In an article run by the Student Voice last year, River Falls City Administrator Bernie Van Osdale said the brewery was a "good start-up business with a great deal of potential." A report issued by the Brewers Association in 2006 gives testament to Osdale's statement. "Growth of the craft beer industry was 12 percent by volume for 2006," according to the Brewers Association Web site. "Craft beer industry sales have grown 31.5 percent over the last 3 years."

Look inside the brewing process

Rush River brews five different beers: Lost Arrow Porter, Unforgiven Amber Ale, BubbleJack India Pale Ale, Small Axe Golden Ale and Winter Warmer. The Small Axe and Winter Warmer are their specialty seasonal brews. Each beer contains mostly barley, while the specialty beers use special grains.

A giant silo outside of the brewery is filled with grain that is pumped into the facility through a long tube. Hot water is then added which "sucks" the sugar out of the grain. The grain remains in the first tank and the sugar water is pumped into a second tank, where it boils for approximately an hour and a half.

At this point hops are added, which act as a bittering agent and a preservative, Chang said. After the mixture is boiled, it is spun around in the tank until a large column is formed and all of the "mush" falls to the bottom. The 212 degree liquid is then extracted and run through a heat exchanger, which brings the liquid down to approximately 72-75 degrees so that yeast can be added; yeast is only active at certain temperatures.

"There are two major classes of yeast, ale and lager," according to the Brewers Association Web site. "Ale yeast is a top fermenting yeast that ferments at warmer temperatures, generally between 55 and 75 degrees."

Rush River only brews English style ales, so keeping the temperature at the proper level is critical in the process. After taking on oxygen, the yeast then eats the sugar, which creates alcohol and carbon dioxide. Chang or Anderson then monitor the beer by frequently measuring the alcohol content with a hydrometer. When they decide the beer is done fermenting, they then activate "cooling jackets" in the tank, which regulate the temperature of the tank.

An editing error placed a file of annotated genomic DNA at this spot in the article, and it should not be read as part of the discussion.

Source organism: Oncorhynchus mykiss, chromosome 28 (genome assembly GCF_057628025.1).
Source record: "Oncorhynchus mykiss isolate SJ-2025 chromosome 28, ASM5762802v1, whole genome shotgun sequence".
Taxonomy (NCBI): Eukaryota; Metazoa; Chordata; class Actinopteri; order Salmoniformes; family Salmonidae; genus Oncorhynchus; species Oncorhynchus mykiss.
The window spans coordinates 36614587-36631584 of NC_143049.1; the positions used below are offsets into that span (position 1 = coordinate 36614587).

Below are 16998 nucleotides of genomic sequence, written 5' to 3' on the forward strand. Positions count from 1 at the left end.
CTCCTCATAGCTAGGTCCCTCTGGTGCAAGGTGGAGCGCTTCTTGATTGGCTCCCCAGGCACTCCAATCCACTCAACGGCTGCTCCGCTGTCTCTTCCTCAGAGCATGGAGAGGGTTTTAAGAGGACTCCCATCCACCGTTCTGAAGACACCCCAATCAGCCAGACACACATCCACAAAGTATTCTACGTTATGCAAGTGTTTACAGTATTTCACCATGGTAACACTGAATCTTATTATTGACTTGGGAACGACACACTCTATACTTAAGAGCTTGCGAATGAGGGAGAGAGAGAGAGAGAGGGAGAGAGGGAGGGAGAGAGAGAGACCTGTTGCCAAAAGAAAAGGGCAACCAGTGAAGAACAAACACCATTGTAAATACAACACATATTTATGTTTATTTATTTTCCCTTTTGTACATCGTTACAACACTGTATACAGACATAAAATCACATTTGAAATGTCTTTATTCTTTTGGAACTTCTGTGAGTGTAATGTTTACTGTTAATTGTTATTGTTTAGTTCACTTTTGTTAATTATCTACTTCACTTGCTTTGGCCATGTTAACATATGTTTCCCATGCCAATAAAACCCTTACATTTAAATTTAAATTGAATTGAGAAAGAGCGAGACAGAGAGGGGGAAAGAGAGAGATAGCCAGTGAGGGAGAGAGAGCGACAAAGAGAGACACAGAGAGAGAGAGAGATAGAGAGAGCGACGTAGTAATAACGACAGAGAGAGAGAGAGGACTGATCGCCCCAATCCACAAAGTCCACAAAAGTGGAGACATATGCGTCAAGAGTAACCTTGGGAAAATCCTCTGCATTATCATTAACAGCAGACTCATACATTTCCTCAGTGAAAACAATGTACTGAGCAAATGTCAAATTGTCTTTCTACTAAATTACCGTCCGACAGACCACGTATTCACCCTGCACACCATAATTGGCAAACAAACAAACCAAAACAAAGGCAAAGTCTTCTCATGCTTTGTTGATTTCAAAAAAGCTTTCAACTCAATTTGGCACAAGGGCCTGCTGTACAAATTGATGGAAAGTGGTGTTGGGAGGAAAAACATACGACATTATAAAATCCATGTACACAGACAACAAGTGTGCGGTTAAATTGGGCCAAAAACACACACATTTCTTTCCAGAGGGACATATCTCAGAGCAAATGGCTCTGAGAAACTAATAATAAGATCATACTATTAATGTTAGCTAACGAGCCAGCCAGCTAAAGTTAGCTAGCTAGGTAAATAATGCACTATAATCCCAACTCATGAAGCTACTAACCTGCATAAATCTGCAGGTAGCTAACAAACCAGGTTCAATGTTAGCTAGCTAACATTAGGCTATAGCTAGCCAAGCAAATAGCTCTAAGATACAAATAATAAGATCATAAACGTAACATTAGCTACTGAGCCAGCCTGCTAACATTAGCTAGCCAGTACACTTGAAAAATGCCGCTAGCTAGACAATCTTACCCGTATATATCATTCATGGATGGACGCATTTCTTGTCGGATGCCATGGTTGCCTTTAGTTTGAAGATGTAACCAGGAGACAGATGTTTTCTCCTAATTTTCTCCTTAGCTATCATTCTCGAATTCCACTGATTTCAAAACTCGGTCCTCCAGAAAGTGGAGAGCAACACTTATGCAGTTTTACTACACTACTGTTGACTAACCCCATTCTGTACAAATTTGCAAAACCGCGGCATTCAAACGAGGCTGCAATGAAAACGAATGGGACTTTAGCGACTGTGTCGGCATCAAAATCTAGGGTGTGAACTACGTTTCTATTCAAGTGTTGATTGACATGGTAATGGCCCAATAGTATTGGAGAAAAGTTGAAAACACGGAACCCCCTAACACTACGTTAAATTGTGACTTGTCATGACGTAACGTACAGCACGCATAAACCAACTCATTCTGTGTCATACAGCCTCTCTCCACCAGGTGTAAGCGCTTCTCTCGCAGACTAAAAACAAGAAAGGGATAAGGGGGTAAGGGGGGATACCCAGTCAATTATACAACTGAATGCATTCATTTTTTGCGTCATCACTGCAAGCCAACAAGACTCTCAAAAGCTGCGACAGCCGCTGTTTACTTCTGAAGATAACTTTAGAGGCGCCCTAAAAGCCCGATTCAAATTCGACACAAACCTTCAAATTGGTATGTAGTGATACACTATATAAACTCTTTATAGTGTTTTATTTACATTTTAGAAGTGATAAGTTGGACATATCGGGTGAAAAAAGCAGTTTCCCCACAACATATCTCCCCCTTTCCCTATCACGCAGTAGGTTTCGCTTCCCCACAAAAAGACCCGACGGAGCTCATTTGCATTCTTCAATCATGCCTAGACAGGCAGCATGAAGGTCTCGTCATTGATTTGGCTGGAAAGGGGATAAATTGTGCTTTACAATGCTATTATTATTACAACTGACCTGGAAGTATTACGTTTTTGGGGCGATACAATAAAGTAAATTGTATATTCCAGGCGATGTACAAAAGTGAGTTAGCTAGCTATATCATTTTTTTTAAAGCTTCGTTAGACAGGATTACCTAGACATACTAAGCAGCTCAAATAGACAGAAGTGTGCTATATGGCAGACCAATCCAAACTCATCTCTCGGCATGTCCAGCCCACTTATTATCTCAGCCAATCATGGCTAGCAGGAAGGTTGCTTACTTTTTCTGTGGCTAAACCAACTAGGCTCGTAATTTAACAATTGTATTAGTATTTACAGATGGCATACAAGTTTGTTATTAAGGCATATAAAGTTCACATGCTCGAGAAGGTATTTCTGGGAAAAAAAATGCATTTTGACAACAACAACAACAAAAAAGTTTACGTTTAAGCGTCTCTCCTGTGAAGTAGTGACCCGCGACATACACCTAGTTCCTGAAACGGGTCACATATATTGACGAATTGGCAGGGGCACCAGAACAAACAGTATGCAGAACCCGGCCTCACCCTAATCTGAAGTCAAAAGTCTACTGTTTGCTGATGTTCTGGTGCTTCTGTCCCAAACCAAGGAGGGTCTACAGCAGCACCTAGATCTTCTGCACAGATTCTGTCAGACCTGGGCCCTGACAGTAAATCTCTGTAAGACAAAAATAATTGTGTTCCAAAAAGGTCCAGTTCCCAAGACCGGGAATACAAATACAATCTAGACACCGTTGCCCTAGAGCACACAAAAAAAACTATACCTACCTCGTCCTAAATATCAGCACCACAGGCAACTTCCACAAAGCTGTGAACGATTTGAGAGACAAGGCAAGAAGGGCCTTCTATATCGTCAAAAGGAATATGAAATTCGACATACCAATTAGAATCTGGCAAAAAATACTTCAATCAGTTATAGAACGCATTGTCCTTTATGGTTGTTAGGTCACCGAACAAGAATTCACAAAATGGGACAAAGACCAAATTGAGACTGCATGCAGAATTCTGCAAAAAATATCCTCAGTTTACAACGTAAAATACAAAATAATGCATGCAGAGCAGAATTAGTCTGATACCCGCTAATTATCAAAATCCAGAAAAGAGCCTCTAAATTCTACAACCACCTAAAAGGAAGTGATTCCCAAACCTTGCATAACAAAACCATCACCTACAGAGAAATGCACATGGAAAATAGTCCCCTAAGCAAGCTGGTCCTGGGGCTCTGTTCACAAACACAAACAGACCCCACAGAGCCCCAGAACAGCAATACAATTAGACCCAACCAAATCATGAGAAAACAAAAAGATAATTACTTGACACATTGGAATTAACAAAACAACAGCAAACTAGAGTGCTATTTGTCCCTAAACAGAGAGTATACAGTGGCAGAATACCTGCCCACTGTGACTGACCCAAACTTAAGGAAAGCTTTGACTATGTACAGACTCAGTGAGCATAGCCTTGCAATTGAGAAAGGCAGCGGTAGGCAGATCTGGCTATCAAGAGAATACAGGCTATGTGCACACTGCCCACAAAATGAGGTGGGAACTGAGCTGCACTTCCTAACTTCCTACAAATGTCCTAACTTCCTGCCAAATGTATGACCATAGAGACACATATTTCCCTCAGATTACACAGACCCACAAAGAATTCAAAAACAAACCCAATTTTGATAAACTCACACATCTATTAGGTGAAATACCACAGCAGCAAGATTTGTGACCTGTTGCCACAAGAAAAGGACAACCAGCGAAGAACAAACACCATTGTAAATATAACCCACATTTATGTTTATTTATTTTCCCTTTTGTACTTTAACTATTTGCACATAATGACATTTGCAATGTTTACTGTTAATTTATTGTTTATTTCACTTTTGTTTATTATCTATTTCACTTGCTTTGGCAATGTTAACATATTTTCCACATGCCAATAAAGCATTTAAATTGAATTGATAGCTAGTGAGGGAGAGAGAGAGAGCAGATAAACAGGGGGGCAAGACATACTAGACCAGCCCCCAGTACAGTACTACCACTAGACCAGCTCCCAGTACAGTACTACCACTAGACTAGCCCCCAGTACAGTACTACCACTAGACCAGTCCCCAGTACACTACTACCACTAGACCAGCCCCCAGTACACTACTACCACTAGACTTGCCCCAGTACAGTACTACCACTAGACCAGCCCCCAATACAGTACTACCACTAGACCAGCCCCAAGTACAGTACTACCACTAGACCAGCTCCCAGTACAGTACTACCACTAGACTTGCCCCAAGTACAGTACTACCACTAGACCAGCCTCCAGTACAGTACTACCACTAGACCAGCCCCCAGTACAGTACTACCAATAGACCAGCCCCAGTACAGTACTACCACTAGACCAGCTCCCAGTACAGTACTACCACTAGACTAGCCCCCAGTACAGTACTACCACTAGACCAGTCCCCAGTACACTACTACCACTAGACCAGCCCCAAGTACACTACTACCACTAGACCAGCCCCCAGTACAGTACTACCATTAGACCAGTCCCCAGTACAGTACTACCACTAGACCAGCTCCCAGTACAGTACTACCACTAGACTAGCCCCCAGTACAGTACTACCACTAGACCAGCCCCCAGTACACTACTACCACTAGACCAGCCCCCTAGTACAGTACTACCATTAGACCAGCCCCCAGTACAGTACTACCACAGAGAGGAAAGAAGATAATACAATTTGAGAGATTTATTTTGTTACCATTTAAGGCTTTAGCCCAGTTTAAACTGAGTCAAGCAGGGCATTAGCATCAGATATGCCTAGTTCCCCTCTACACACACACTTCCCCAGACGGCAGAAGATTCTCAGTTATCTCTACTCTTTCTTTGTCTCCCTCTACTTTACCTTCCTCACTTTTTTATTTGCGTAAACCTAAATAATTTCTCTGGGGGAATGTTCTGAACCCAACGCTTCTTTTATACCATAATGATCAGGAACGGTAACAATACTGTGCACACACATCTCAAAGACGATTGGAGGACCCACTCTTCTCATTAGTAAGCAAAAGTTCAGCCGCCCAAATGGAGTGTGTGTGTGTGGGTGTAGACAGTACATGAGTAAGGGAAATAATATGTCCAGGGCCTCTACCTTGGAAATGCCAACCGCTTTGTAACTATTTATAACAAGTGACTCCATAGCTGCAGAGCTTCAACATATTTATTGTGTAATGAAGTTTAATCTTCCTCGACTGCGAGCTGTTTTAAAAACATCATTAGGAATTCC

"That puts all of the yeast to sleep and the yeast drops out to the bottom," Chang said.

The beer is then transferred to one of two tanks—one is used to fill bottles, while the other is used to fill kegs.

Looking to the future

The land that Rush River occupies has the capacity for another building. Chang and Anderson said they hope to one day expand to the point where another building will be necessary.

"Pretty much everything we make is sold," Chang said. "Our output has doubled and cost has gone way down."

Chang and Anderson said that the community reaction has been positive.

"People in this town have really latched on to what we're doing," Anderson said.

Several liquor stores and bars sell Rush River beer in River Falls, including the Mainstreeter Bar and Grill, located at 212 S. Main St.

"I think it's more of a tap beer than a bottled beer," bartender Tiffany Joy said.

However, the people who drink Rush River do so "religiously," she said.

On a cloudy afternoon, a man named Sam Salter sat alone at the Mainstreeter, casually sipping on a Summit Extra Pale Ale, a beer brewed in St. Paul. Salter said he considers himself somewhat of a "beer snob," meaning that he is very particular about the beer he drinks. He said he has heard of the name Rush River somewhere, but he was not sure if he had tasted it before. Joy gave him a free sample of Rush River's amber ale, The Unforgiven.

"It's a nice clean taste," Salter said. "If I see it on tap I'll check it out because I'm always into supporting local brewers."

Rush River Brewing Co. has come a long way and the momentum appears to be building, but Chang and Anderson said they have no intention of becoming a national brewery, and they intend to "keep it local."

"We're purely focusing on producing good beer," Anderson said. "We'll let the product speak for itself."